I was very happy with the results my students were able to achieve – first time for most of them. We worked hard and tried everything! Such an adventurous group. We had no time in one short day to let the first bundle rest longer than the lunch hour! The first batch of papers were pre-mordanted with alum as is my recommendation while the second batch had no alum soak (no time! ) but then we were experimenting.

Through the steam from the pot…the first reveal…

Eucalyptus, rose leaves, logwood dye powder, iron modified, in a steamed stack of papers. What can you say? So very lovely.

Sumac berries, logwood dye powder(?), some greenery, iron modified. Simmered in water, “Canal” paper rolled over a wood dowel (or was it a copper pipe?) This method of processing gave highly textured surfaces to the paper and induced pigments to pool in the folds where the fibres were bruised by the rolling.

Mystery (to me) leaf modified by selectively painting with iron liquor (rusty nails in vinegar or ferrous sulphate powder solution) Blues likely from the very co-operative Red Cabbage, greens maybe from rose or nettle…I did give each student a sheet of labels to attach to tne papers and to record the plants used but I did not photograph the label for this one from Bernard (I think)

Water colour paper, accordion fold with pockets , iron bits, dye powders, Rec Cabbage et al…spectacular rust and plant dye print by fearless printer, Maxine Relton.

Eco print on silk organza (I included some silk in the kit along with papers for chine colle experiments) Not sure of the plants but the result is delightful.

Cousin Pam's Ilkley Eucalyptus with Madder Rich dye powder . Isn't that an inspired colour pairing? Love the wash effect of the dye powder (which could be painted on like ink as well as sprinkled as powder)

Rose leaves and quince blossom – on the left, first print; on the right, painterly touches with iron liquor to bring definition. Lovely effect. As Kate said: “The iron brings it all to life!” Indeed it does here, while still retaining, not overpowering, the character of the original colours

A wonderful range of colours and forms in delicious harmony. A colour and value study.

More printerly prints next time. Thank you for your good wishes

Wendy

Trade secrets…sshhh…

The Canadian Bookbinders and Book Artists Guild (CBBAG) Ottawa Valley Chapter, held another workshop recently. Our instructor, Mary McIntyre, led us in making a simple and elegant photograph album. Mary is a paper conservator and master bookbinder. She enriched the workshop experience for us with her interesting presentation on the history of albums. Most enriching was her generous sharing of expert knowledge of bookbinding way beyond the topic of album-making. Workshop participants, each in their area of interest and expertise, also shared generously. It was a very satisfying experience. How pleasant to be a member of such a generous group and to learn and share so freely. One of the principal aims of CBBAG is to pass on the knowledge, skills and attitudes required for bookbinding and the book arts, and to actually plan for a time when students might become instructors also. CBBAG is not a guild where trade secrets are the order of business! No NDA's required.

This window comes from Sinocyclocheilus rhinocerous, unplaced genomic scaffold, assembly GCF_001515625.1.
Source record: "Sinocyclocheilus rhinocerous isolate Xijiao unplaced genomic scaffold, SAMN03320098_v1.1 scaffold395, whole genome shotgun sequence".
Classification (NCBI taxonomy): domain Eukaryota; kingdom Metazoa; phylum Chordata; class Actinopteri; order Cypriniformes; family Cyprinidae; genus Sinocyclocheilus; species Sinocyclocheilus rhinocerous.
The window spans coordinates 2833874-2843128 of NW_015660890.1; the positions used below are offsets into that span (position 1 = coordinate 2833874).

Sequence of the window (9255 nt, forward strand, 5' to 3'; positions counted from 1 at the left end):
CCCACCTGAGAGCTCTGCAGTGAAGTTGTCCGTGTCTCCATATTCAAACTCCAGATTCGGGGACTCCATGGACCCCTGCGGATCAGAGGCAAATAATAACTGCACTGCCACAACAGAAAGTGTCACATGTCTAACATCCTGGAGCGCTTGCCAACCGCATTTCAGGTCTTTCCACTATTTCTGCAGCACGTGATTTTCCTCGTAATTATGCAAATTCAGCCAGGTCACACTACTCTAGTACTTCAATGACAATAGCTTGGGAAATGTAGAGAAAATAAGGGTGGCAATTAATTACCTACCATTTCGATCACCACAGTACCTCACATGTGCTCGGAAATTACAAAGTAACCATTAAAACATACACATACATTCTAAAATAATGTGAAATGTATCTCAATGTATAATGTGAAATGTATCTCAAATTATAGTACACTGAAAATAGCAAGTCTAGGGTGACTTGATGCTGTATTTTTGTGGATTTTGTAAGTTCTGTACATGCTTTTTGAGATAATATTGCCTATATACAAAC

In the past, though, in other guilds, strict secrecy and Non Disclosure Agreements (NDAs) represented important values to the master artisan. Diane Vogel Maurer reports in the introduction to her book ” Marbling: A Complete Guide to Creating Beautiful Patterened Papers and Fabrics” that “much of the work was accomplished secretly behind wooden partitions and masters were careful to teach only a few aspects of their craft to each worker to prevent any of their apprentices from learning enough to establish himself as a competitor.” (p15) That proprietory approach to teaching and learning marbling had its lifespan cut short by Charles Woolnaugh who “divulged the whole process by publishing a book, despite the outrage of the guild. James Sumner, Woolnaugh's chief rival, did not take such severe umbrage, however. Recognizing the value of disclosure to the progress of knowledge and of healthy competition, Sumner pragmatically published his own book on marbling. I have to say I like the cut of both their jibs.

So here I am, Spilling The Beans again on my blog, today starting with some images of the albums we made at the CBBAG workshop. Mary supplied us with bookcloth she had made herself from Quilter's Quarters. Mary divulged her secrets, too, in the self-respecting context of a workshop. To make the bookcloth, she revealed that she applied a simple cornstarch paste to the back of the cotton and let it dry. (Wheat starch paste works too. A recipe for corn starch paste is at the end of this post). The bookcloth covered the outside of the album and we had some pretty Japanese papers to line the inside covers. To construct the album pages, we cut Fabriano black pastel paper to size, sewed the stacks of signatures together (I made my first Kettle Stitches!) and made some decorative stitches over the spine of the album.